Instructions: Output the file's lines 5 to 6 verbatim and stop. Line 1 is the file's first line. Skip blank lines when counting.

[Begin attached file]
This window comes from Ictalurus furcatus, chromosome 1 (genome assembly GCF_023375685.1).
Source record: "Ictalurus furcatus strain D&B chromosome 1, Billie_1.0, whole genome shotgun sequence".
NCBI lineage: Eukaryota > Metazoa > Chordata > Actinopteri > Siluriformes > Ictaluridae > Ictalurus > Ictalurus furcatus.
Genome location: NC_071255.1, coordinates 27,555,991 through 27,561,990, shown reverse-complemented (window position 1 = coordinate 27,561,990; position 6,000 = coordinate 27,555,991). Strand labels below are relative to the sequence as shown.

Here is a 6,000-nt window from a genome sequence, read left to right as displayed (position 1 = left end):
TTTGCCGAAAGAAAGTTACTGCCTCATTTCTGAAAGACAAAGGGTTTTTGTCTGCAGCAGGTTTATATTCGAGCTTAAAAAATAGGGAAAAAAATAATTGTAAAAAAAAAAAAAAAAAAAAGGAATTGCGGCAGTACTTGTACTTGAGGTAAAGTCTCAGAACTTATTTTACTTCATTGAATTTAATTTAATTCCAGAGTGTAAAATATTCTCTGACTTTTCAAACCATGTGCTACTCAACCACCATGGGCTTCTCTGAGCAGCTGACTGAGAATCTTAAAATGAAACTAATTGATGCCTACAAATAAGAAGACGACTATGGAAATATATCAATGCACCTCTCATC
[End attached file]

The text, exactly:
Here is a 6,000-nt window from a genome sequence, read left to right as displayed (position 1 = left end):
TTTGCCGAAAGAAAGTTACTGCCTCATTTCTGAAAGACAAAGGGTTTTTGTCTGCAGCAGGTTTATATTCGAGCTTAAAAAATAGGGAAAAAAATAATTGTAAAAAAAAAAAAAAAAAAAAGGAATTGCGGCAGTACTTGTACTTGAGGTAAAGTCTCAGAACTTATTTTACTTCATTGAATTTAATTTAATTCCAGAGTGTAAAATATTCTCTGACTTTTCAAACCATGTGCTACTCAACCACCATGGGCTTCTCTGAGCAGCTGACTGAGAATCTTAAAATGAAACTAATTGATGCCTACAAATAAGAAGACGACTATGGAAATATATCAATGCACCTCTCATC